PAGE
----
Comcast Plots Multi-Room DVR
AUSTIN, Texas -- MoCA Technology Conference -- Comcast Corp. (Nasdaq: CMCSA, CMCSK) plans to begin "seeding" its systems for multi-room digital video recording (DVR) applications in 2008, with the capability set to be offered in "select" markets by the third quarter of the year.
So says Comcast Chief Technology Officer Tony Werner, the opening keynoter here at the first ever Multimedia over Coax Alliance (MoCA) technology conference.
But despite being a founding member of MoCA, Comcast hasn't committed to using the technology developed by the alliance, which recently ratified a version of its home networking platform designed for throughput of up to 175 Mbit/s. (See MoCA Upgraded .)
That lack of commitment to MoCA so far suggests that Comcast is still negotiating pricing and evaluating other schemes such as HomePNA and Ultrawideband.
The MSO is also still undecided about the eventual scale of its rollout. Werner said Comcast is still vetting the business case for a wide rollout of a home networking technology, a move that would include the cost of incorporating MoCA, or another home networking platform, into the set-top layer.
Werner wondered if, instead of investing in a technology such as MoCA, it would make more sense for Comcast to deploy "Start Over," a popular application championed in the U.S. by Time Warner Cable Inc. (NYSE: TWC) that allows customers to restart some shows (those with copyright clearance) already in progress.
While Comcast is still hedging its bets, others here aren't so undecided.
Cox Communications Inc. , another MoCA founder, expects to restart trials in 2008 and possibly deploy MoCA in support of multi-room DVR applications. The MSO was "sidetracked" from its initial trials this year by the Federal Communications Commission (FCC) 's ban on integrated security set-tops, according to Vince Groff, the operator's director of video product development. (See Countdown to 'Seven-Oh-Seven'.)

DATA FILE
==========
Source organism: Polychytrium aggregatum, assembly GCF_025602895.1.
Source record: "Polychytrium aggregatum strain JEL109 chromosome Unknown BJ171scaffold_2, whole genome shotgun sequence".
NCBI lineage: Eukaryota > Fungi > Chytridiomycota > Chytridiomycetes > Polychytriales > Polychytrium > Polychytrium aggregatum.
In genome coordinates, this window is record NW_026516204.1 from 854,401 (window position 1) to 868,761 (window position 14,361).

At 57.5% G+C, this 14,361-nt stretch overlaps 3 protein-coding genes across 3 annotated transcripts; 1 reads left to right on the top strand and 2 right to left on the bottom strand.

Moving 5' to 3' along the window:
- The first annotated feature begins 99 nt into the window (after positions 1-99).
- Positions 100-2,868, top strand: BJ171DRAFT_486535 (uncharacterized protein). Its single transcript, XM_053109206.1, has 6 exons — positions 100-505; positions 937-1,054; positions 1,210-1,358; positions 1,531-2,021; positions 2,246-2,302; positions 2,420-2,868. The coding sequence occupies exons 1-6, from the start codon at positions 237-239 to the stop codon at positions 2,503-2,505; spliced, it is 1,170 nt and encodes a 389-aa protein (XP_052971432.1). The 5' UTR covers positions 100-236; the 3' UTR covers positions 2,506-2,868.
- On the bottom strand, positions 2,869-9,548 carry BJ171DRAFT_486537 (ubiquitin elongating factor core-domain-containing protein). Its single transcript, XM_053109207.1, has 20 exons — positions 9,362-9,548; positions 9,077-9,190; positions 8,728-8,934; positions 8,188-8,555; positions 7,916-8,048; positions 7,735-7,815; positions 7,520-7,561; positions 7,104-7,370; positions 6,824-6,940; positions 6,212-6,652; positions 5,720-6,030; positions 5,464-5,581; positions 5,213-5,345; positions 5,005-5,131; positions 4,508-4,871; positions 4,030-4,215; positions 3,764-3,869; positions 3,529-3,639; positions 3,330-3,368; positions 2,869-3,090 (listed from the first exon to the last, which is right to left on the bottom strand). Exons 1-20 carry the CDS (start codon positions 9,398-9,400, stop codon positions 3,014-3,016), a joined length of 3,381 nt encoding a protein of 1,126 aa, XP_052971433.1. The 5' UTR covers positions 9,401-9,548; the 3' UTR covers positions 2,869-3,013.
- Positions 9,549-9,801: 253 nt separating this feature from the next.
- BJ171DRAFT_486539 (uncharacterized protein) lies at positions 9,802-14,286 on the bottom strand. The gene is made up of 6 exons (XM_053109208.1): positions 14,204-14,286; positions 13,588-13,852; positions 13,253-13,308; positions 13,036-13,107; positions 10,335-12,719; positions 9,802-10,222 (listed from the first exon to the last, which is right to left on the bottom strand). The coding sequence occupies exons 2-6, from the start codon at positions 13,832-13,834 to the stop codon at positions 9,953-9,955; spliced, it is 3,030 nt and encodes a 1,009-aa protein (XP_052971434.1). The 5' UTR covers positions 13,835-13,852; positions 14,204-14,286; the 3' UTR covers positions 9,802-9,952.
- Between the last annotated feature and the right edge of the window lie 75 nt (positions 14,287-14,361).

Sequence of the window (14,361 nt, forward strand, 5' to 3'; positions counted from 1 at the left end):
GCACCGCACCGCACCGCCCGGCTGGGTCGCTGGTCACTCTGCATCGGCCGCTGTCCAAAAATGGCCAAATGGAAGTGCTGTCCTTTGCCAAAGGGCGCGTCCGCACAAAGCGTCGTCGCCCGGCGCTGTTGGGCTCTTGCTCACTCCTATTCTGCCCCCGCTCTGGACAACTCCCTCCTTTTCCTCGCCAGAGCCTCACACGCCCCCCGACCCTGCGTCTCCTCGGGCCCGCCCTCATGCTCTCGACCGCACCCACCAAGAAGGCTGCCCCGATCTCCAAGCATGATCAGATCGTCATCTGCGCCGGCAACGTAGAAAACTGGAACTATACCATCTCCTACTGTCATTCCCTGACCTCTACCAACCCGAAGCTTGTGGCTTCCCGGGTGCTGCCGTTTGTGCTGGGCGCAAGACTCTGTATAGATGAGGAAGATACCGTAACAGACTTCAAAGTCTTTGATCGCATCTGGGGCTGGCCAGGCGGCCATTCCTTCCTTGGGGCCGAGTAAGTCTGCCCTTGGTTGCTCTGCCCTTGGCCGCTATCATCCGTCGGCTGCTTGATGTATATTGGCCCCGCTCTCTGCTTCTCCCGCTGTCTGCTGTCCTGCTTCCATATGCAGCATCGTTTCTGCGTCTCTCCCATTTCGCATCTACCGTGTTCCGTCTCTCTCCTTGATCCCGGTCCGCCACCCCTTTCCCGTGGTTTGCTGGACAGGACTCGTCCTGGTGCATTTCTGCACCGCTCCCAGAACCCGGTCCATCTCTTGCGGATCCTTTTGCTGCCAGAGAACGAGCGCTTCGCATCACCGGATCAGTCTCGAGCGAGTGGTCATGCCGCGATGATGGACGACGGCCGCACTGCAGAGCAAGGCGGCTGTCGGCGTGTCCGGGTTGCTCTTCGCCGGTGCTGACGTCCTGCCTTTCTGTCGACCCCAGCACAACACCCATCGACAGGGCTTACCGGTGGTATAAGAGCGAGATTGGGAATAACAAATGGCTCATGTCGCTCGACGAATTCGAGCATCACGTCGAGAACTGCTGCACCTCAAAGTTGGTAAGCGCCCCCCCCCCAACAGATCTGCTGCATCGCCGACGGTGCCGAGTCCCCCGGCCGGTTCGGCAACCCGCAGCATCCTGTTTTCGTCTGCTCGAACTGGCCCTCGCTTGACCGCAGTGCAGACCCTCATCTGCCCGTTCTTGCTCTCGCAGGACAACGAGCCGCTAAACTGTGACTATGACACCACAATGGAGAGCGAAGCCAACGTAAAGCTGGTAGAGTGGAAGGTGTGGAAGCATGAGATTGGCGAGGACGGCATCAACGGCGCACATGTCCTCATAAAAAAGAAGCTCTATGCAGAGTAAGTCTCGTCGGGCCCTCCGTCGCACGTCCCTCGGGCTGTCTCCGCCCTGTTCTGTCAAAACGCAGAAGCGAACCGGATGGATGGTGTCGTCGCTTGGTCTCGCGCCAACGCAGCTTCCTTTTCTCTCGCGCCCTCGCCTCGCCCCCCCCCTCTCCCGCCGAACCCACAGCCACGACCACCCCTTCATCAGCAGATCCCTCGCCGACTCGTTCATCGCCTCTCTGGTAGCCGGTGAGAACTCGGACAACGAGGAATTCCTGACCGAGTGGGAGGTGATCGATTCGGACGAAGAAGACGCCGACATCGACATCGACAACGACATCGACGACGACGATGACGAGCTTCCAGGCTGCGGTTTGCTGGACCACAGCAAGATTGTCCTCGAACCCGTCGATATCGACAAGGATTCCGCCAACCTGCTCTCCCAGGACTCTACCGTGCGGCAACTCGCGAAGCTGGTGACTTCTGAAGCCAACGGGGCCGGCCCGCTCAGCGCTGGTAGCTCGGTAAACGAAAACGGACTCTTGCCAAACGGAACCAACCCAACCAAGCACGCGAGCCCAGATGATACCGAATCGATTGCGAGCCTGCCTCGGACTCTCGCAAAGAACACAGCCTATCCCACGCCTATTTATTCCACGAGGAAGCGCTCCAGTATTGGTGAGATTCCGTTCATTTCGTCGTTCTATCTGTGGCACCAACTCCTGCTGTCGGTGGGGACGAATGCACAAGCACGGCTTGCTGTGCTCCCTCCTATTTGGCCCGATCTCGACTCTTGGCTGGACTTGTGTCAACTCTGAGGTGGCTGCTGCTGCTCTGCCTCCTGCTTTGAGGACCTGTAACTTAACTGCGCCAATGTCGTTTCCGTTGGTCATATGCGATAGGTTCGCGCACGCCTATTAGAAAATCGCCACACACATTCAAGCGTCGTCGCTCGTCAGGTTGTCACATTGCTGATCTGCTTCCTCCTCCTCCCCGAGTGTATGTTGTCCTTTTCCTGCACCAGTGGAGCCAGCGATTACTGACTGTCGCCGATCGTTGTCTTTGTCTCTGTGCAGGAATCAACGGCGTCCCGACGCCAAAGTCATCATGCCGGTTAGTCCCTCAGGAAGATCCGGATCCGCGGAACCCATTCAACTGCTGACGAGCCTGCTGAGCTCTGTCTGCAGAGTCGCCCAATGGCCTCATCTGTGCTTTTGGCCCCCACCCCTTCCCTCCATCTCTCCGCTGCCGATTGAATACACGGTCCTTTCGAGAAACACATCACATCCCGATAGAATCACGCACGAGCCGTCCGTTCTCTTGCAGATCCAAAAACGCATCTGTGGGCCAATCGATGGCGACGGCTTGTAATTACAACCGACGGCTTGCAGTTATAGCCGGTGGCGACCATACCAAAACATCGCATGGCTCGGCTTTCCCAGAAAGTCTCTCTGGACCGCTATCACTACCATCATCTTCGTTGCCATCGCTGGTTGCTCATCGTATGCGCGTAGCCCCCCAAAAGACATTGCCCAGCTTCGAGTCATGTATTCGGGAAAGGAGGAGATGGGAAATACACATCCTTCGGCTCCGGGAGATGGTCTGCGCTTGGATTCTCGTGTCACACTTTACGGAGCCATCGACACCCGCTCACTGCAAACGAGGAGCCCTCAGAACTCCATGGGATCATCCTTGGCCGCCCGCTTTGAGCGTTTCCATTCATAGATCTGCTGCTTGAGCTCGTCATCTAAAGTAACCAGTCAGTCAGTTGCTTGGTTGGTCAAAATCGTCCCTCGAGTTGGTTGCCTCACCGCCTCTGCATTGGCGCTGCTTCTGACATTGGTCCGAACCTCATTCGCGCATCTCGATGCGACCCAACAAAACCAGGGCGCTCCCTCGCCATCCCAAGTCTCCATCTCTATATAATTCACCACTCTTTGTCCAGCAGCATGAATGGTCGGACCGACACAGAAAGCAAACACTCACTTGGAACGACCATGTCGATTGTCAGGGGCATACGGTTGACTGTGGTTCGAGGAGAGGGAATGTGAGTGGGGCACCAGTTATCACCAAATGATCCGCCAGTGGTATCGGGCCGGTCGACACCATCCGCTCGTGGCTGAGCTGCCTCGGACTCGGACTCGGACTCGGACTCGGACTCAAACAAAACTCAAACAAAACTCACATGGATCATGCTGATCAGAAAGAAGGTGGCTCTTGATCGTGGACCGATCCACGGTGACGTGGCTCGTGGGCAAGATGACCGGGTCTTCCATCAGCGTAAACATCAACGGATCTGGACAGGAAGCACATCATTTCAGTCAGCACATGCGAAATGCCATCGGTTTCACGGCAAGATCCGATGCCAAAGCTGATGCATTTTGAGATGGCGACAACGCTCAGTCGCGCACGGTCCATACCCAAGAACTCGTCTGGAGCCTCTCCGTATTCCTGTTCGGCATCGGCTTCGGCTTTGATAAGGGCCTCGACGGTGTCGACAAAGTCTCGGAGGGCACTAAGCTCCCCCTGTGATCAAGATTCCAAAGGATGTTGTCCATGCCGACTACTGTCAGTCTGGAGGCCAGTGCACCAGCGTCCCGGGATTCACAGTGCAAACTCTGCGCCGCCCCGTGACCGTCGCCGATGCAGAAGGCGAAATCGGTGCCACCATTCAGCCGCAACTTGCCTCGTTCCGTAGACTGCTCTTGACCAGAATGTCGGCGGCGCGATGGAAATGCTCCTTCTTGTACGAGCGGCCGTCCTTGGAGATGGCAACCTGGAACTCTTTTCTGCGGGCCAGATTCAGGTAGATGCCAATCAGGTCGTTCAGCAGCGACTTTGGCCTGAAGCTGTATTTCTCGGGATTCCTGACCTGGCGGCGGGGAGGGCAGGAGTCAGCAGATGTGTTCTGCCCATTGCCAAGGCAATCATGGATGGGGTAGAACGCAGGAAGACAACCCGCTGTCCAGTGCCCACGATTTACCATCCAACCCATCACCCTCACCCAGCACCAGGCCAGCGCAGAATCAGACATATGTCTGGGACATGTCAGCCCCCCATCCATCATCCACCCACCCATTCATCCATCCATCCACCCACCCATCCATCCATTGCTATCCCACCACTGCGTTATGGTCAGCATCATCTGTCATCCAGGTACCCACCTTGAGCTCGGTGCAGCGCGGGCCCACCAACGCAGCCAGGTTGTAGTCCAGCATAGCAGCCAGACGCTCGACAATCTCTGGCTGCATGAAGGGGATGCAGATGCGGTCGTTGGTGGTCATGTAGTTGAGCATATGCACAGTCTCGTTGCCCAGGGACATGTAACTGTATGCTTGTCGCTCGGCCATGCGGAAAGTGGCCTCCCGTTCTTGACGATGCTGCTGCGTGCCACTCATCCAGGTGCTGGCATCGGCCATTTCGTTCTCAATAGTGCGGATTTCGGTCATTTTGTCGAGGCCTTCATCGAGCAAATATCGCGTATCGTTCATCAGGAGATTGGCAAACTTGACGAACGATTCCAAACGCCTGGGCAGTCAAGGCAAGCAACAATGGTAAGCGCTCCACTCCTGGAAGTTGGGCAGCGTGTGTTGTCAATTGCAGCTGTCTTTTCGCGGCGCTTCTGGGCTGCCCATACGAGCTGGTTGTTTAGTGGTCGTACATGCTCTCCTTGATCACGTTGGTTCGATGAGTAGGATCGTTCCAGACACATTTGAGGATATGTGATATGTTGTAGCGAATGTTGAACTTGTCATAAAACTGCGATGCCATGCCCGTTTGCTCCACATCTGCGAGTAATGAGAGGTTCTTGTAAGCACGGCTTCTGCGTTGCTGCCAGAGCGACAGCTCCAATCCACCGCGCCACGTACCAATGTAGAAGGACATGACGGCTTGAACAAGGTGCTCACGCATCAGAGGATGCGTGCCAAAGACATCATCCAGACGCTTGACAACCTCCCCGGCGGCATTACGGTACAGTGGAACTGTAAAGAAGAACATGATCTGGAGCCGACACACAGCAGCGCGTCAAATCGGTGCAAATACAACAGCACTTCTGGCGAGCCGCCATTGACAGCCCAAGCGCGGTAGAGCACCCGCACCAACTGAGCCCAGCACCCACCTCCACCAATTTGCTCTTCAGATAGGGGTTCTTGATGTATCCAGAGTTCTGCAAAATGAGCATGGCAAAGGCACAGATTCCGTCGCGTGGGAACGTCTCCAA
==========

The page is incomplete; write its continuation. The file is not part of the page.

EchoStar Satellite LLC , meanwhile, has offered multi-room DVR applications using an analog, UHF-over-coax approach for about five years. The current setup allows customers to share recordings with another TV, but high-definition signals must be converted to standard definition.
Will Beals, director of hardware systems architecture for EchoStar Technologies, the subject of a possible spin-off, said distributing HD video to a second set in customers' homes is driving his company's MoCA strategy, but EchoStar has yet to announce how the home networking technology will fit into its product roadmap.
While some service providers are still ramping up their MoCA plans, Verizon Communications Inc. (NYSE: VZ) has made it a technical centerpiece for its FiOS TV service strategy. In fact, homes that take the FiOS TV services are blanketed with it.
The telco has MoCA silicon deployed at the optical network terminal (ONT), integrated into special home routers, and inside each set-top. The "purpose-built" home router, supplied to each customer, has two MoCA components –- one on the LAN side to talk to set-tops over a sub-net, and another that communicates directly with the ONT.
In addition to using MoCA for the multi-room DVR capability that sells for $7 extra per month, Verizon also hopes to reduce operating expenses by using the platform to handle remote configuration and management of set-tops and other consumer-side devices hanging off the telco's fiber-fed network.
"Anytime we can avoid a dispatch, that's a saving for the business," said Brian Whitton, Verizon's executive director of access network design and integration.
— Jeff Baumgartner, Site Editor, Cable Digital News
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